Israel elections: Netanyahu's chief strategist has quit, says report


Israeli Prime Minister Benjamin Netanyahu speaks on the phone with potential voters ahead of the upcoming Israeli elections on January 17, 2013. in Tel Aviv, Israel. Israeli elections are scheduled for January 22 and so far showing a majority for the Israeli right.


Uriel Sinai

JERUSALEM — Israel's Channel 10 reported late on Thursday that Arthur Finkelstein, the chief strategist for Prime Minister Benjamin Netanyahu's Likud party, quit just four days before the Israeli elections.

GlobalPost's senior correspondent Noga Tarnopolsky reported from Jerusalem that Likud had issued a vague denial, saying Finkelstein and his partner, George Birnbaum, were not expected back in Israel before election day and "the campaign continues according to schedule."

Finkelstein himself said the Channel 10 report "is false and shows ill will," but did not deny having left.

Tarnopolsky said, "We may never know exactly what happened, but it is a real sign of disarray. No campaign wants its chief strategist leaving the country four days before election day."

"Whether Finkelstein has left the campaign or 'merely' left the country, this is outward evidence of what we have been hearing more and more of, which is that he is being blamed for a strategy that has cost Netanyahu up to 10 seats in parliament, according to some polls, since the start of this election," she added.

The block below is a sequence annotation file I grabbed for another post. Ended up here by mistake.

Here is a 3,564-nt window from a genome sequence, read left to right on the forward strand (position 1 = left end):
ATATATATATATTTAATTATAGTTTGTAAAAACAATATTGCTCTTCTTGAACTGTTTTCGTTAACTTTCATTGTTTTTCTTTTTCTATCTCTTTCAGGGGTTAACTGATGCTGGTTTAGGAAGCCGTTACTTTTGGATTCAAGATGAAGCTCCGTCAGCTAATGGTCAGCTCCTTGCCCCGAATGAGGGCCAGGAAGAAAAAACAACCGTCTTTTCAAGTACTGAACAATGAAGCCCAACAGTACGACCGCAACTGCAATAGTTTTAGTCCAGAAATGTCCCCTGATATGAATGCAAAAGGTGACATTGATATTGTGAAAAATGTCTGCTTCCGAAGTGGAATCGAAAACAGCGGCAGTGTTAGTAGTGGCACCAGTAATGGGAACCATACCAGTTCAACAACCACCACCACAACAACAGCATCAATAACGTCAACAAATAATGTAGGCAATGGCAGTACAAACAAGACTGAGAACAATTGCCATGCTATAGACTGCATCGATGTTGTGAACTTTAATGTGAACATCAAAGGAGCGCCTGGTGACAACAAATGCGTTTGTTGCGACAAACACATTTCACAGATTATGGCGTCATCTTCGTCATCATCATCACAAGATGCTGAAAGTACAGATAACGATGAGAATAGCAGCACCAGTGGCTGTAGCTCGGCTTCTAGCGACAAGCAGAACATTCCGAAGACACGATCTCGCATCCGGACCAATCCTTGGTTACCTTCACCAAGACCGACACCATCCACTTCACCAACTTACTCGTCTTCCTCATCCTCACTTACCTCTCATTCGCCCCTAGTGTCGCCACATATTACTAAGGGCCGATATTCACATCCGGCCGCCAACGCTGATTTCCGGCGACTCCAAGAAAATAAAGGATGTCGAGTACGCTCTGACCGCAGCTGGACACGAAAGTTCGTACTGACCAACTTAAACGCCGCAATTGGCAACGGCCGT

More on GlobalPost: Israel election: Prime Minister Benjamin Netanyahu is losing votes

The Jerusalem Post said a source connected to Finkelstein told the daily that the strategist had not quit. "The report is much ado about nothing," said the source. "Arthur is never here on election day. Birnbaum left for personal reasons."

This latest news comes on the heels of reports that US President Barack Obama privately expressed doubt about Netanyahu's leadership, saying Israel "doesn't know what its own best interests are."

On Wednesday, Netanyahu reportedly said, "I think everyone knows that the citizens of Israel are the only ones who can decide who will faithfully represent the vital interests of the state," according to Agence France Presse.

Polls from Wednesday and Thursday show that Likud, merged with ultra-nationalist Yisrael Beiteinu, is still predicted to take between 32 and 37 of the 120 Knesset seats, according to Reuters.

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